Postgres Versioning with Hidden Fields

Versioning in Postgres you say? Multi Version Concurrency Control (MVCC) controls what information can be seen by storing both the past image and the latest image with hidden fields in the table itself.  When you create a table you only see the columns you have added and respectively, only care about them.  But there is a little more to the table structure than you think. 

Take this table for example.

\d member.account

 

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As you can see this is a simple table with a few columns, Postgres hides the system columns from general view.  However, by looking at pg_attribute, you can see all these columns.

select attname, format_type (atttypid, atttypmod) from pg_attribute where attrelid::regclass::text=member.account' order by attnum;

 

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 Let’s define these hidden fields and see what they are used for.

Xmin – Stores the transactionId when an insert commit occurs.  If an update is issued, the value will change to the current transactionId. 

The following example will show when we insert data the xmin value is of the transactionId.

Get the id select txid_current();

 

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Insert into member.account (accountname) values (‘dbshed’);

select xmin,xmax,cmin,cmax,* from member.account where accountname = ‘dbshed’;

 

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xmax – The value of this column will be zero if a delete never occurred.  However, when a delete occurs, this value will be changed to the transaction id right before the delete is committed.  The following example will demonstrate the xmax values.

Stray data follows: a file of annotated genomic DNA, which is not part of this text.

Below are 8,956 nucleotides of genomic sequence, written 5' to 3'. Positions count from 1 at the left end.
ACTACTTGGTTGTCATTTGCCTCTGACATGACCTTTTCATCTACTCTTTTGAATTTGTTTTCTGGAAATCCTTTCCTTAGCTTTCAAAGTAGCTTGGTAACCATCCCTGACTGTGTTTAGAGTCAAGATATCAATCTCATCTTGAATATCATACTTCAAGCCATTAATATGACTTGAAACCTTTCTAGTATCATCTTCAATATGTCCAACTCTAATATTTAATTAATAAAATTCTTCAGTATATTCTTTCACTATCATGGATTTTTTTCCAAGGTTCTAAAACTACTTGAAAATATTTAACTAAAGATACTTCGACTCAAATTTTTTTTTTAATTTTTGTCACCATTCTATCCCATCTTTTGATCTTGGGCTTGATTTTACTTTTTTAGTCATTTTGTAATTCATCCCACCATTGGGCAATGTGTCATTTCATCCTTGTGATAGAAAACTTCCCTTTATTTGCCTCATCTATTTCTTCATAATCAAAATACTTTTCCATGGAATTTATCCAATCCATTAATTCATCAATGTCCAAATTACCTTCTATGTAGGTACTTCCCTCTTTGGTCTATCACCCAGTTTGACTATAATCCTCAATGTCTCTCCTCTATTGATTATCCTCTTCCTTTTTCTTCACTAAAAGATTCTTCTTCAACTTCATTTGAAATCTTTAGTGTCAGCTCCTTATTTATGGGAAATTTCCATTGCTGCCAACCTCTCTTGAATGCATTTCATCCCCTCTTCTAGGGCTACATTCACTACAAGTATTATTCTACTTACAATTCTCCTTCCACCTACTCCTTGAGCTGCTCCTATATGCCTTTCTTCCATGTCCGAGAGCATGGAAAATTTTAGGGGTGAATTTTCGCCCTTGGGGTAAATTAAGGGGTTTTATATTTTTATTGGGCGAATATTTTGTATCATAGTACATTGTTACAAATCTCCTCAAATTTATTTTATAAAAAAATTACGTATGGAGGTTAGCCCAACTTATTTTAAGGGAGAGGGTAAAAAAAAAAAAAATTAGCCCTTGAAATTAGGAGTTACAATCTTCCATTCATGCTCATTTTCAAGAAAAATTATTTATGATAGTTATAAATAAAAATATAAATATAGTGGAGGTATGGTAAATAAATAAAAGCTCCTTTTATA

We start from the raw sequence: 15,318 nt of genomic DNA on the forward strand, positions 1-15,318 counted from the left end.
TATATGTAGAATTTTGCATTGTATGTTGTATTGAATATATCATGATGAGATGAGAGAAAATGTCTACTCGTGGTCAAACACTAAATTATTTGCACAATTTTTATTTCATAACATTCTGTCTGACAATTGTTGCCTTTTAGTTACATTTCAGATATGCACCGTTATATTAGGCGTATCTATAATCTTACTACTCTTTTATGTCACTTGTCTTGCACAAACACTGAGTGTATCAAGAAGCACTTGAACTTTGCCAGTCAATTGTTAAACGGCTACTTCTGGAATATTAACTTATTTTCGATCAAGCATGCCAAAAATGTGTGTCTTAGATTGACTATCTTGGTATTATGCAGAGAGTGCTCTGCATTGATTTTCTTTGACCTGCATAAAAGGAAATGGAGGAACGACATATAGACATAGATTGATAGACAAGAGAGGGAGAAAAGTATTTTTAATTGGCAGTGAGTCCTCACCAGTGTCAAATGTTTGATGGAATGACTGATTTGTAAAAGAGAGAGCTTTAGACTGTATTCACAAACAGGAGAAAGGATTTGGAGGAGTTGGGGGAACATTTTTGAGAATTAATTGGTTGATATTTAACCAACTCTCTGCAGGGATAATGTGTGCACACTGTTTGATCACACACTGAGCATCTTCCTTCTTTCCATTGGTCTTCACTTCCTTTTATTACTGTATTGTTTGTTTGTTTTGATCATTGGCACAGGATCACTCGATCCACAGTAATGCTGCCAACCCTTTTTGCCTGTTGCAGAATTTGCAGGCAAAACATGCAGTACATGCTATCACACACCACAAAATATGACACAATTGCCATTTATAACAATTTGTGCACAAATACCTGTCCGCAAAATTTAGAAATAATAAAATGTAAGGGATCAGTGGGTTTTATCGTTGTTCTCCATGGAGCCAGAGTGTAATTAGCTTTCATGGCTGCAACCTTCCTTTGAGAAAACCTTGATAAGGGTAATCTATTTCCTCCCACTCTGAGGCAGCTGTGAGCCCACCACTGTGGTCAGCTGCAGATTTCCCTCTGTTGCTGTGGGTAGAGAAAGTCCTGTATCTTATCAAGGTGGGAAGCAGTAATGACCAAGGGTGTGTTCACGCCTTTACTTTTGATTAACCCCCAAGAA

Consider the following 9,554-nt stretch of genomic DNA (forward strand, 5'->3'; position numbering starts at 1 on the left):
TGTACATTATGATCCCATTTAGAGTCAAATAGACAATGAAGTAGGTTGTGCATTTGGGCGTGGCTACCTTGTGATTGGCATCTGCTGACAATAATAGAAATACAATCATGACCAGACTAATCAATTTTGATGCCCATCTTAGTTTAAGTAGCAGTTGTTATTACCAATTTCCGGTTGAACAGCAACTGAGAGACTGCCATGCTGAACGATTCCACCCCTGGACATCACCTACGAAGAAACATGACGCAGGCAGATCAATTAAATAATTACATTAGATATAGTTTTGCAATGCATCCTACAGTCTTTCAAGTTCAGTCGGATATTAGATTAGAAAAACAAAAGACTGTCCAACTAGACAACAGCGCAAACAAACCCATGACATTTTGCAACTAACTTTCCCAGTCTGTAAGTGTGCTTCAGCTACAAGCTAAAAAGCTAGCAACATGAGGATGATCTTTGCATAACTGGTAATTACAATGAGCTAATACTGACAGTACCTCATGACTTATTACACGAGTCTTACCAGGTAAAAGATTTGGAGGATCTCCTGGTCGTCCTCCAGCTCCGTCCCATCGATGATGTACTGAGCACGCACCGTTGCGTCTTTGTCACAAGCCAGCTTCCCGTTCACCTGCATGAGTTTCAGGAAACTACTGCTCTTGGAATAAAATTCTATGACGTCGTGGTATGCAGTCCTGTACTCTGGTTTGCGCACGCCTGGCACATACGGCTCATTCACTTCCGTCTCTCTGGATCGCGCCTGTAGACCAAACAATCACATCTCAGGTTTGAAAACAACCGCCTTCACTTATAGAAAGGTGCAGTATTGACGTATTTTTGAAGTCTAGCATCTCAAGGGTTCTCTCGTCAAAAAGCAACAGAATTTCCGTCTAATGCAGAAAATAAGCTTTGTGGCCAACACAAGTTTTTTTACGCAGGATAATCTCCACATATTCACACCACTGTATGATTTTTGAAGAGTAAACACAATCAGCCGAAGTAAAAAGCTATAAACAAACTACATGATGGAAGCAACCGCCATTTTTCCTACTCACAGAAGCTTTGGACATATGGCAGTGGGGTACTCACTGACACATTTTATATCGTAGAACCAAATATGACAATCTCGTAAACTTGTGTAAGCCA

begin; delete from member.account where accountname = ‘google’;

 

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select xmin,xmax,cmin,cmax,* from member.account;

 

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I’m sure you are wondering if the row is deleted and rightfully so.  We can dig a little deeper and see if this is the case.

create extension pageinspect;

select t_xmin, t_xmax, tuple_data_split(member.account::regclass, t_data, t_infomask, t_infomask2, t_bits) from heap_page_items(get_raw_page('member.account', 0));  

 

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Looking at the results from this, you can see all the rows are there including the ones we deleted.  However, notice t_xmax has the value of the transactionId the deleted them.  This information is kept for reference

cmin – the identifier within the insert transaction or the value of zero.

cmax – the identifier within the delete transaction or the value of zero.  

Lets take a look what occurs when we do an update.

update member.account set accountname = 'dbshed.com' where accountname = ‘dbshed’;

select t_xmin, t_xmax, tuple_data_split('member.account'::regclass, t_data, t_infomask, t_infomask2, t_bits) from heap_page_items(get_raw_page('member.account', 0));

 

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As you can see, it deletes all the rows we put in and then inserted them back with the new values.  All the rows that have been deleted will be marked in t_xmax with a zero.

 

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Summary

Data storage can be plain, simple and some may say a little misleading.  If you don’t have the deep understanding on how something works, the rest then is just a guess.  We now know that Postgres data is not removed out of the table, just hidden from view thus keeping your database growing in size.  With that statement, we are going to go over how to clean these hidden rows so you can keep your storage space.